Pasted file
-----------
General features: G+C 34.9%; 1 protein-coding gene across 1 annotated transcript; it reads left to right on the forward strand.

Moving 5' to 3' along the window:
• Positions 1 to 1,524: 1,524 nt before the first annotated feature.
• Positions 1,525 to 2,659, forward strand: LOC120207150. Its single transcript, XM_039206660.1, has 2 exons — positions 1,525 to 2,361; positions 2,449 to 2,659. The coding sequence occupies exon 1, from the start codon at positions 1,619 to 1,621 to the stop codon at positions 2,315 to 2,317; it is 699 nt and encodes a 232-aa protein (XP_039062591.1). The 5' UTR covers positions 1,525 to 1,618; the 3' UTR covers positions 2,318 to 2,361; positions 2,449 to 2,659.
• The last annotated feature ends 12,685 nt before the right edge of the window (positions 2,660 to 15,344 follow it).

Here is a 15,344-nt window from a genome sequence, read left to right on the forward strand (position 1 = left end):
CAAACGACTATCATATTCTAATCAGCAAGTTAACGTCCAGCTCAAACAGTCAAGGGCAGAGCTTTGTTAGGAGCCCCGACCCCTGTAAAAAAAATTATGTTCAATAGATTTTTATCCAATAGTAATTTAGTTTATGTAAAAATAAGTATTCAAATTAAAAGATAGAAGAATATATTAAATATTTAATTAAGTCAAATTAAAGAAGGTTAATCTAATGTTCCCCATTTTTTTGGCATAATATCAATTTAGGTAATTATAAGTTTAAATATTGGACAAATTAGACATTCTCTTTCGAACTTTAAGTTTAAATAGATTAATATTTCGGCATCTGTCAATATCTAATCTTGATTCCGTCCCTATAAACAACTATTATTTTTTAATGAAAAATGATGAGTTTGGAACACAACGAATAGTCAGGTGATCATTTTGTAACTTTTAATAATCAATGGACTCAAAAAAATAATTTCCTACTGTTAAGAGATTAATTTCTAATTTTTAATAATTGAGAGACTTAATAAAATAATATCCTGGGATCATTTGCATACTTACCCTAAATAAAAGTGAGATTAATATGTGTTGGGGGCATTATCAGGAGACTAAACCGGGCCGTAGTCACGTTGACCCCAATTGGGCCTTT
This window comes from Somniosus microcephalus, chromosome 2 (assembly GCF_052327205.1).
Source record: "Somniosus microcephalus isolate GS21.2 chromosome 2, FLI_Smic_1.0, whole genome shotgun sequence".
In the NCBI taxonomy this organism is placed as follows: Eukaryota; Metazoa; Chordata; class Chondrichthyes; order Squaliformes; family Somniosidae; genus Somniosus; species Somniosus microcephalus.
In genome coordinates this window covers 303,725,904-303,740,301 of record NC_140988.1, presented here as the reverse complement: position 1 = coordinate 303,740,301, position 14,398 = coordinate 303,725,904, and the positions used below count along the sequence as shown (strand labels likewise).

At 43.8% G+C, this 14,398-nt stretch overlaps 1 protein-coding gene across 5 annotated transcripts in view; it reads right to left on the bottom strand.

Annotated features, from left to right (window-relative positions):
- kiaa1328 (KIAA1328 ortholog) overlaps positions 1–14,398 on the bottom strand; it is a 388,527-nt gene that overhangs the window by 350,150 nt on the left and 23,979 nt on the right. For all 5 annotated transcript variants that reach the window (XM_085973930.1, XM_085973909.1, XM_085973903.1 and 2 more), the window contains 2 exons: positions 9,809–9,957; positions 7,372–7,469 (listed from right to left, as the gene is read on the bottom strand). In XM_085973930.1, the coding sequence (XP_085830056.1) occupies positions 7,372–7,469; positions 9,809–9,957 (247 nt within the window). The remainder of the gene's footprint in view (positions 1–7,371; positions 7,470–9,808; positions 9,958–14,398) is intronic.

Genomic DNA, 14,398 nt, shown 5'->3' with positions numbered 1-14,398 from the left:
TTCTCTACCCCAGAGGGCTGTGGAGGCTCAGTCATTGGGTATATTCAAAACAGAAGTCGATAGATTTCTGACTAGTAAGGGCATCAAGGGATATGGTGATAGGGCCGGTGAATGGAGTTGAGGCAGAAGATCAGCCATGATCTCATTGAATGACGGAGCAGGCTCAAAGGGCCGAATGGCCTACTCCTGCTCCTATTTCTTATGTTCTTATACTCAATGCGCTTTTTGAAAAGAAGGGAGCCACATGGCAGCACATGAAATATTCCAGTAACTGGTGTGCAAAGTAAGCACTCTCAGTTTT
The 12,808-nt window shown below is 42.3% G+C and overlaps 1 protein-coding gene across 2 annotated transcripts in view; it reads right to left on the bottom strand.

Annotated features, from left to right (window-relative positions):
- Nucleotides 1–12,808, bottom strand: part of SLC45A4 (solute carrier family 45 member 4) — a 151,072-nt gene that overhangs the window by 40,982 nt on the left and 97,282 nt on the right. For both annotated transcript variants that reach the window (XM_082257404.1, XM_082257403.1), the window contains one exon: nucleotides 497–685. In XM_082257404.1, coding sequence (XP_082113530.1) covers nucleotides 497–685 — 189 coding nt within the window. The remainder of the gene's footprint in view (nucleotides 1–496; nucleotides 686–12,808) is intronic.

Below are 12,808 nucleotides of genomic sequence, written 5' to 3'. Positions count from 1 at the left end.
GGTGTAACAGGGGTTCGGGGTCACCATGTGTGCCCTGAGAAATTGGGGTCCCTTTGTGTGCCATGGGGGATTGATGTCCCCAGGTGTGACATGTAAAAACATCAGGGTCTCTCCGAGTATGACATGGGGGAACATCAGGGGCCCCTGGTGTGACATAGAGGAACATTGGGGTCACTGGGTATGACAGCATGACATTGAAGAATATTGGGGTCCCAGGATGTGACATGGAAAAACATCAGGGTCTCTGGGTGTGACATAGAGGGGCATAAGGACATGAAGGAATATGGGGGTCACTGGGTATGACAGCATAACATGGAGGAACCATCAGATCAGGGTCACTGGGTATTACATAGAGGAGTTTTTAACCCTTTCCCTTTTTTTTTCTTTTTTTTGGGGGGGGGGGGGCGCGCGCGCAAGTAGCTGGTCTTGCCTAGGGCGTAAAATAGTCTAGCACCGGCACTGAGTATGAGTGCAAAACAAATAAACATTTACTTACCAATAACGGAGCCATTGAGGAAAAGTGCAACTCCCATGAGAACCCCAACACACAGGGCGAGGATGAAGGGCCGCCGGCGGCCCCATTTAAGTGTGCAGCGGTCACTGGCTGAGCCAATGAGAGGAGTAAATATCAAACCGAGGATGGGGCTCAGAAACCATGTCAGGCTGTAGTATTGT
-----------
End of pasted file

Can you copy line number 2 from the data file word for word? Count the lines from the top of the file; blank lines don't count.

Moving 5' to 3' along the window: